Scripture: Psalm 31:9-16
9 Have mercy on me, Lord, for I am in distress.
Tears blur my eyes.
My body and soul are withering away.
10 I am dying from grief;
my years are shortened by sadness.
Sin has drained my strength;
I am wasting away from within.
11 I am scorned by all my enemies
and despised by my neighbors—
even my friends are afraid to come near me.
When they see me on the street,
they run the other way.
12 I am ignored as if I were dead,
as if I were a broken pot.
13 I have heard the many rumors about me,
and I am surrounded by terror.
My enemies conspire against me,
plotting to take my life.
14 But I am trusting you, O Lord,
saying, “You are my God!”
15 My future is in your hands.
Rescue me from those who hunt me down relentlessly.
16 Let your favor shine on your servant.
In your unfailing love, rescue me.
This psalm of David has shadows of Golgotha. It is not hard to read it from the perspective of our Savior as he transverses his final steps and hours. It could easily be read as his prayer in Gethsemane pouring out his heart to his Father. This is a true and honest psalm of lament, something that is often overlooked in our walk of faith. Not everything is rosy in life and turns out well. There are dark moments to be expressed and here David helps us.
There is an interesting phrase in the latter part of verse ten. “Sin has drained my strength.” No doubt sin is draining and weighs us down. But have you ever thought of Jesus’ carrying the sin of the world as he went to the cross? Jesus suffered enormous physical torture and exhaustion to be sure. But even of greater significance, he bore the total weight of the sin of the whole world since the beginning of time; all the sin ever committed by humanity through thousands of years was borne by one man, the Son of God, at one point in time! Such a truth is beyond our comprehension. Yet Jesus did it out of love for those he created.
The wrath of God toward sin was poured out in full in those moments. Such wrath is not anyone’s; it is that of the holy God, the uncreated Creator. We cannot possibly comprehend the draining on Jesus’ life. He took the full force of God’s justice being served. As the song says, “It was our sin that nailed him to the tree.”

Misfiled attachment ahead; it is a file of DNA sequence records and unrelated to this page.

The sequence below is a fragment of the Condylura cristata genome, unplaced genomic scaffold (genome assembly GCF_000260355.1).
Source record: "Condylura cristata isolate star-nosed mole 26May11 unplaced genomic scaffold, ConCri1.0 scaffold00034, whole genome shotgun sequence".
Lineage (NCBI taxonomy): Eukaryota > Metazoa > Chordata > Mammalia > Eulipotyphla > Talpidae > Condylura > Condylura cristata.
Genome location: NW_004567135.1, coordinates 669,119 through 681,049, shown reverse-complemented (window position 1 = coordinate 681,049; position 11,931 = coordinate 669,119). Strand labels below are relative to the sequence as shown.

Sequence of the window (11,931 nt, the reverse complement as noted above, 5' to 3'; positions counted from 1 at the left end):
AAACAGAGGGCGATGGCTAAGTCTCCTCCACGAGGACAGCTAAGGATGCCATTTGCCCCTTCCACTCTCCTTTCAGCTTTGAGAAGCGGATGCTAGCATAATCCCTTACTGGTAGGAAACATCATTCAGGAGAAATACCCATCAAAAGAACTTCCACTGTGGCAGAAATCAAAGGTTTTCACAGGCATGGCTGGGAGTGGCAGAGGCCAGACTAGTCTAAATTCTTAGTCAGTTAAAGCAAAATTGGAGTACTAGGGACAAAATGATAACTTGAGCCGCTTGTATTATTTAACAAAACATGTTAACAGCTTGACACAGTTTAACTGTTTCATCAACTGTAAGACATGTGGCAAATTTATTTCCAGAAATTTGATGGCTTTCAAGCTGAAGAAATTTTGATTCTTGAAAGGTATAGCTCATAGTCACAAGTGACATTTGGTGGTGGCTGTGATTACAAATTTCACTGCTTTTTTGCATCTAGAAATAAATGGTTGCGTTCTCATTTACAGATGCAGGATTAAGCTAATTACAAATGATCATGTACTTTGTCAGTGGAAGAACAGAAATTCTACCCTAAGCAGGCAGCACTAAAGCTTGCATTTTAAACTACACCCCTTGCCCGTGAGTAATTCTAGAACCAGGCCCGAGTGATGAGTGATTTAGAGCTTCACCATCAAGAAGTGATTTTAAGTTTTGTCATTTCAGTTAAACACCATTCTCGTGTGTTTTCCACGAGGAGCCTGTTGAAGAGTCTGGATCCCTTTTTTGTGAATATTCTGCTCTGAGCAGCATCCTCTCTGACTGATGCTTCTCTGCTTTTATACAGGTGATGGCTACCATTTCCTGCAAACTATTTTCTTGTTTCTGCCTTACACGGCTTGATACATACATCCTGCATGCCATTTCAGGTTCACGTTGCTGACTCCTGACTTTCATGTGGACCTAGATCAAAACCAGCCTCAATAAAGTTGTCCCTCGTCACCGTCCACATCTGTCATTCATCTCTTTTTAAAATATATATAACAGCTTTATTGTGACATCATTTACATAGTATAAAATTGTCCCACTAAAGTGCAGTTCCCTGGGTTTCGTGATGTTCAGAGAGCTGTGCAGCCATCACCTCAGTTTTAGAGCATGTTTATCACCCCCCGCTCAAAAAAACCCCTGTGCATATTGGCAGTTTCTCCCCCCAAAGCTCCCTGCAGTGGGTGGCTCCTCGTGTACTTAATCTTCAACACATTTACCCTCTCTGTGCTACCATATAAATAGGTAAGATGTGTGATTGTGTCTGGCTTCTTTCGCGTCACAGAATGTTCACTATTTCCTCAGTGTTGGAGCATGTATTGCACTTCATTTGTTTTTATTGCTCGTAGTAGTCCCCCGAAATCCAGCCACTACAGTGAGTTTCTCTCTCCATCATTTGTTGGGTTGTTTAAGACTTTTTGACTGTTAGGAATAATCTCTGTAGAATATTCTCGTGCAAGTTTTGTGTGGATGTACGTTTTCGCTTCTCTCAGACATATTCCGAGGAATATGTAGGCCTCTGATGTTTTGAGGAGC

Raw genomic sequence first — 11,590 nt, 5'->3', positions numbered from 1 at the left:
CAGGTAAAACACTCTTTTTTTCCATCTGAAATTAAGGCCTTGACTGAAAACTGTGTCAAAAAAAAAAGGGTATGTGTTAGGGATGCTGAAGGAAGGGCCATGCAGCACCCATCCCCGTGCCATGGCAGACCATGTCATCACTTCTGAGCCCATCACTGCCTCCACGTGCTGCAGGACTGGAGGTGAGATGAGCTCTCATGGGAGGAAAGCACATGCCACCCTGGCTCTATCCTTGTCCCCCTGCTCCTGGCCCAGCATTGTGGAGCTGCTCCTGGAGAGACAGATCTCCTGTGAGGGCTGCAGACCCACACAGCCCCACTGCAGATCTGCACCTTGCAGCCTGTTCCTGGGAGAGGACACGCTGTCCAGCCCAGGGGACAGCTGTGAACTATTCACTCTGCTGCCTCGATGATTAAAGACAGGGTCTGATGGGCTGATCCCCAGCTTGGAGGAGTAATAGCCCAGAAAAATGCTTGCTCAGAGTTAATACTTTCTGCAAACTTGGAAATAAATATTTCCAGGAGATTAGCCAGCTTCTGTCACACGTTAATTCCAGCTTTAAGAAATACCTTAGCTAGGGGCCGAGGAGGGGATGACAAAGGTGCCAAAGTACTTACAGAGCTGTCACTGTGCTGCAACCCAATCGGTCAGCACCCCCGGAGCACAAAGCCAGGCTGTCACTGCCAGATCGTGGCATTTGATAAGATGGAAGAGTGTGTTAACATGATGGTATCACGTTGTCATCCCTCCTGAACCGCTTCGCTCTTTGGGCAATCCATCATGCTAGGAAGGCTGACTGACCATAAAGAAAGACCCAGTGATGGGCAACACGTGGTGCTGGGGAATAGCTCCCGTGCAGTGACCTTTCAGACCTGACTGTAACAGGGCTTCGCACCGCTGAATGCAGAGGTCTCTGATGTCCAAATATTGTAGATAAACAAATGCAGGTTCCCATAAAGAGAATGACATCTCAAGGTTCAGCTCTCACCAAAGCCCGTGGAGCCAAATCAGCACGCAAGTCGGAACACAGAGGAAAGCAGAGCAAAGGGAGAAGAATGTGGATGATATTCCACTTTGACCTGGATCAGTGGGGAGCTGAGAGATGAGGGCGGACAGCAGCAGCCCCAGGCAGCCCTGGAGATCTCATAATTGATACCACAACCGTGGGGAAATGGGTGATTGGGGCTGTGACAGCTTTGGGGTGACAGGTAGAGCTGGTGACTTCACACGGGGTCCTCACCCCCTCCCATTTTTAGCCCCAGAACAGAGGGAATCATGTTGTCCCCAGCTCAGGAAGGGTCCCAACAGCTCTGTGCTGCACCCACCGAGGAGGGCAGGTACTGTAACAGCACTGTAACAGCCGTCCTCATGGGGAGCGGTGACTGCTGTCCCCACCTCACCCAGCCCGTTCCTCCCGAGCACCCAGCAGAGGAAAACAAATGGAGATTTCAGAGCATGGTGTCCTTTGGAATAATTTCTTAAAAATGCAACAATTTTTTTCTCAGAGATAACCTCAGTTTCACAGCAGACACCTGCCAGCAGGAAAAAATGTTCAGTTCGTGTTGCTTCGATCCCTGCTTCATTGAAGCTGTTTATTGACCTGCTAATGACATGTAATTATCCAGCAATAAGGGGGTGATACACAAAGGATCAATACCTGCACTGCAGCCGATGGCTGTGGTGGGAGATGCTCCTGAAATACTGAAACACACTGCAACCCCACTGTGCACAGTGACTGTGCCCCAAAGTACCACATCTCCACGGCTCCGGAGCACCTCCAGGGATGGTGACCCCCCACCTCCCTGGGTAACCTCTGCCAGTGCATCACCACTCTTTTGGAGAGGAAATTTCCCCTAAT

A little later in the psalm we read “even my friends are afraid to come near me. When they see me on the street, they run the other way . . .” These lines remind me of the Garden of Gethsemane . . . and all too often, me. The loneliness of that drain Jesus bore alone in the Garden as his three closest friends slept, the very time he could have used their encouraging prayers. Yet, he prayed alone. Despite the horror of bearing sin as a man without sin and being betrayed by those closest to him, our Lord responded with, “My future is in your hands . . . into your hands I commit my spirit.” Let us take up our cross daily praying his words, “Father, my future is in your hands . . . into your hands I commit my spirit.”
Music: “Were You There?”
https://www.youtube.com/watch?v=Lz_kvFjQqaU Moses Hogan Singers
https://www.youtube.com/watch?v=P4Aktws3V0s Annie Moses Band
https://www.youtube.com/watch?v=JKEboH3cGNo Collin Raye
Gracious Lord, in truth I do not often think of the horror of sin. Too often it is simply a “mistake” or “bad judgment.” When I read and begin to grasp the horror of what Jesus accepted, what he willingly took on, I am sobered. Too often it seems minor and just not that significant. For the most part, our world has lost all sense of sin, so it is not surprising that there is little attention paid to its devastating effect and impact. Holy Father, help me to see more clearly the horror of my own sin and not simply think that since Jesus paid the debt long ago, my sin is not of that great of concern today. Thank you, Father, for your Son through whom is my cleansing and salvation. Quicken my heart to recognize the seriousness of sin as I bow before my Lord in gratitude for his redeeming work. In the name of the Savior who suffered, bled, died, rose, ascended to the Father, and even now, intercedes on my behalf. Amen. –Daniel Sharp